Supreme Court issued a decision, described below, of interest to the business
Republic of Philippines et al. v. Pimentel, No. 06-1204
(previously discussed in the
December 3, 2007 Docket Report).
Court ruled today that the Ninth Circuit Court of Appeals gave insufficient
weight to the sovereign status of the Republic of the Philippines when it held
that an interpleader suit purporting to dispose of assets claimed by the
Republic could proceed in the Republic's absence under Federal Rule of Civil
Procedure 19(b). While noting that Rule 19 "indicates that the determination
whether to proceed [with a case without a necessary party] will turn upon
factors that are case specific," the Court held that "where sovereign immunity
is asserted, and the claims of the sovereign are not frivolous, dismissal of the
action must be ordered where there is a potential for injury to the interests of
the absent sovereign." Given the Court's broad holding, the case may have
implications for future litigation involving claims against sovereign entities.
The subject of
the interpleader action in question was a Merrill Lynch account containing
approximately $35 million in assets misappropriated from the Republic by the
former government of Ferdinand Marcos through a shell corporation known as
Arelma. In district court, the Republic successfully asserted its sovereign
immunity from suit and, along with other parties, sought dismissal of the action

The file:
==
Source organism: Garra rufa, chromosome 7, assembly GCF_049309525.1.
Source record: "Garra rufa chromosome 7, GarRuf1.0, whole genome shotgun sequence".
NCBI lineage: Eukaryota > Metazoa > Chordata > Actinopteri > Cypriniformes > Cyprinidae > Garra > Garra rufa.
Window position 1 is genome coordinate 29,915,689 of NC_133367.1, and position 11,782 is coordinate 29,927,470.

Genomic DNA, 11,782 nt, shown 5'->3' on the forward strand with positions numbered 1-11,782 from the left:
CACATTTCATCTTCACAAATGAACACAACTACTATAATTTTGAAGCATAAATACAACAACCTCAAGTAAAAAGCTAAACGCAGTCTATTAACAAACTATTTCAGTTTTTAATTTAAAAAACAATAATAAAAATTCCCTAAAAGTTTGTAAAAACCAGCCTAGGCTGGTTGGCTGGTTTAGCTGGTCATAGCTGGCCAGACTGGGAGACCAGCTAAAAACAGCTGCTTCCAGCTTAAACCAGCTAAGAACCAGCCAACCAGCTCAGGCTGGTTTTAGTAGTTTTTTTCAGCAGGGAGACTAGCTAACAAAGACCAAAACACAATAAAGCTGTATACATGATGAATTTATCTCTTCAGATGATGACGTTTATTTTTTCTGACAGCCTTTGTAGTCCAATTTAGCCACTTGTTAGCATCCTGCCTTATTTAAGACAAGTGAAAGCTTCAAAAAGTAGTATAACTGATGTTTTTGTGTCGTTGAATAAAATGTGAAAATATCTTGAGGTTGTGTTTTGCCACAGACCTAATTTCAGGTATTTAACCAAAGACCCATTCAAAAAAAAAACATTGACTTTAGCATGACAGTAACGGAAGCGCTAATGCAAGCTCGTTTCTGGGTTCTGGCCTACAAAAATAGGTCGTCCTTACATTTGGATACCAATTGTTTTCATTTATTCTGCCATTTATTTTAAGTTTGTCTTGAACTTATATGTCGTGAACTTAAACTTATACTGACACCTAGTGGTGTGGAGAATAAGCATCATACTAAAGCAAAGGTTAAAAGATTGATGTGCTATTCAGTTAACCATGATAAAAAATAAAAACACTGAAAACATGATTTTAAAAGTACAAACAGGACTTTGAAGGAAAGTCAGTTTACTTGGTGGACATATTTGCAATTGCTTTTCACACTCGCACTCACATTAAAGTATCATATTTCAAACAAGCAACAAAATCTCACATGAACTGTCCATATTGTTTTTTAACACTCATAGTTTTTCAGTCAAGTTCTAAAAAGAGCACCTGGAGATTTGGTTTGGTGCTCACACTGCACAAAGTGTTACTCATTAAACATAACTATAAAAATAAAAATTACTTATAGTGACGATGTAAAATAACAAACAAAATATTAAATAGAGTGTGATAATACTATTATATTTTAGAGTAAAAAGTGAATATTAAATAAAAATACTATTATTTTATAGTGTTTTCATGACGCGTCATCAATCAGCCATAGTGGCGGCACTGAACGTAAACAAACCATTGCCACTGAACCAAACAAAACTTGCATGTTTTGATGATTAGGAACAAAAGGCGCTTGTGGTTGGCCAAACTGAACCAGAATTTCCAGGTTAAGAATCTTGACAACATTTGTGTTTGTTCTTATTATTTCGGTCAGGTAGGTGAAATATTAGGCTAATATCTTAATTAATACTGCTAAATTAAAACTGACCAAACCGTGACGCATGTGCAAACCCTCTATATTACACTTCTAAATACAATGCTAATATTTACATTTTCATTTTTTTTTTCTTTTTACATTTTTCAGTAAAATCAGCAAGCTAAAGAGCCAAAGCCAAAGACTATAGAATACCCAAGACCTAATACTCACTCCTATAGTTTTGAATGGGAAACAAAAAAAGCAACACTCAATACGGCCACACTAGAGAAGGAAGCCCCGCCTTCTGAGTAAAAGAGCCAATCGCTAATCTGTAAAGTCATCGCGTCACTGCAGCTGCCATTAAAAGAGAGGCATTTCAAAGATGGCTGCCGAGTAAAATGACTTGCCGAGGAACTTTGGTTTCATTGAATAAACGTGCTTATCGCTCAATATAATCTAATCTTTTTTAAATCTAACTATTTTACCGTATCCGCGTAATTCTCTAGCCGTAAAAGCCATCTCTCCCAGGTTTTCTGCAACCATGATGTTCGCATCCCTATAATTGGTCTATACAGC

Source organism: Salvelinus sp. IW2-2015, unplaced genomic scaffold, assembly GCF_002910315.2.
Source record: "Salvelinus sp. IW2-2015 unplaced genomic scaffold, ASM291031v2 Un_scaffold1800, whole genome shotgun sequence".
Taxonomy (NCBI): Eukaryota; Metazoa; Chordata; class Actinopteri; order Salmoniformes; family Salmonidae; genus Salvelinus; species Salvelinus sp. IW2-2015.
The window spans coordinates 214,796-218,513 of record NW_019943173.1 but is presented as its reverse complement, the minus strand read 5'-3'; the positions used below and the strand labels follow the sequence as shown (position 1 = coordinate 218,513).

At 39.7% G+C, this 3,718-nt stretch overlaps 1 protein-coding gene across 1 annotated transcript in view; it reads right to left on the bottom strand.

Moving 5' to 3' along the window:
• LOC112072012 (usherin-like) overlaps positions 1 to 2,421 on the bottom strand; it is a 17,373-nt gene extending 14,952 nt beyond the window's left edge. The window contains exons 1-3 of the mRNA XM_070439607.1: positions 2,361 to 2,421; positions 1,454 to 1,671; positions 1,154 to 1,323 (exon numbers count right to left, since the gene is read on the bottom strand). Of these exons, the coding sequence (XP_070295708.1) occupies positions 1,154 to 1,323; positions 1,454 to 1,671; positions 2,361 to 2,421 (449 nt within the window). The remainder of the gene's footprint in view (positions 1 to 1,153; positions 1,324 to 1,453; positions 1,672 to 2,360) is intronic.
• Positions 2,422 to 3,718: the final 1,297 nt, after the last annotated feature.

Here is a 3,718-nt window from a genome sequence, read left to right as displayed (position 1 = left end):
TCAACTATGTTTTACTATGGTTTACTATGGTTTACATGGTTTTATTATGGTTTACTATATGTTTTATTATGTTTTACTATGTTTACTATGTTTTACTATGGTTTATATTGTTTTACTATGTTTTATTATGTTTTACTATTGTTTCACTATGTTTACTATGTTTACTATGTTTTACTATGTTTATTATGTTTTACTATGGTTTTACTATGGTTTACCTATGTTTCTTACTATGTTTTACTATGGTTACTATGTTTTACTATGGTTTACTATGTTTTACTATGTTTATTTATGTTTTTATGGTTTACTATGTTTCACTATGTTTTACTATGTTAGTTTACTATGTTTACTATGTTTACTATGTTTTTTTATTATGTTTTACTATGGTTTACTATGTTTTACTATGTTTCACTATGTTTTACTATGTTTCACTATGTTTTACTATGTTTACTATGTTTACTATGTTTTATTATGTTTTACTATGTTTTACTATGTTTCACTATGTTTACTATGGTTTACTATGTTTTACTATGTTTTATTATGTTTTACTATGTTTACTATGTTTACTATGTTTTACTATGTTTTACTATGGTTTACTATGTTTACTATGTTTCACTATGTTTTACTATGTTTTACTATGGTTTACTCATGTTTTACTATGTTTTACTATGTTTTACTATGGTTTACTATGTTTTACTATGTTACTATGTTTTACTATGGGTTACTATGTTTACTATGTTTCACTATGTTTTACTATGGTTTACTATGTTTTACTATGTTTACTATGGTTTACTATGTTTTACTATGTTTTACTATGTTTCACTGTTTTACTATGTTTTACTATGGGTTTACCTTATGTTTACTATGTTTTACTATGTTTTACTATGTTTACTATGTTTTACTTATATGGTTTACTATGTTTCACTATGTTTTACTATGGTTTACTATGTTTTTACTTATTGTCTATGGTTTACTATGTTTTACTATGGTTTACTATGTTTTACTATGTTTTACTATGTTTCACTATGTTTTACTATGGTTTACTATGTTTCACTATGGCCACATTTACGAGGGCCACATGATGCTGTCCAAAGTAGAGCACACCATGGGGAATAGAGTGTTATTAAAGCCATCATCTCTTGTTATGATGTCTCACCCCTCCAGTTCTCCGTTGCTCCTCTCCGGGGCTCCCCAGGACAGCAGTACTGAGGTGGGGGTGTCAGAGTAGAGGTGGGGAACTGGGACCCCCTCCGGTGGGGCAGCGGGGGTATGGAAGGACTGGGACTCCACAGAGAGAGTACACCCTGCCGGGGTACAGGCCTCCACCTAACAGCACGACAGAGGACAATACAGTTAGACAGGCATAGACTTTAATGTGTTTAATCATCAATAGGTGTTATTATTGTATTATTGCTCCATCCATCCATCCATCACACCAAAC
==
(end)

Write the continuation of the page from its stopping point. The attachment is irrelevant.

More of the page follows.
for failure to join an indispensable party under Rule 19(b). The district court
declined to dismiss the case, instead awarding the Arelma assets to a class of
plaintiffs who were judgment creditors of the Marcos Estate. The Court of
Appeals affirmed, holding that the Republic was not an indispensable party and
thus that the interpleader action could proceed in its absence.
The Supreme Court disagreed, finding that the lower courts "failed to give
full effect to sovereign immunity" when they held that the action could proceed
without the Republic. The Court reasoned that the distribution of assets
misappropriated by the Marcos regime were events of great historical and
political significance to the Republic, and thus that principles of comity
favored allowing the Republic to adjudicate ownership of the assets in its own
courts. Permitting the interpleader action to proceed in US courts without the
participation of the Republic would substantially prejudice the interests of the
Republic. Accordingly, the Court ordered dismissal of the interpleader suit.
Mayer Brown LLP represented the Petitioners in the case.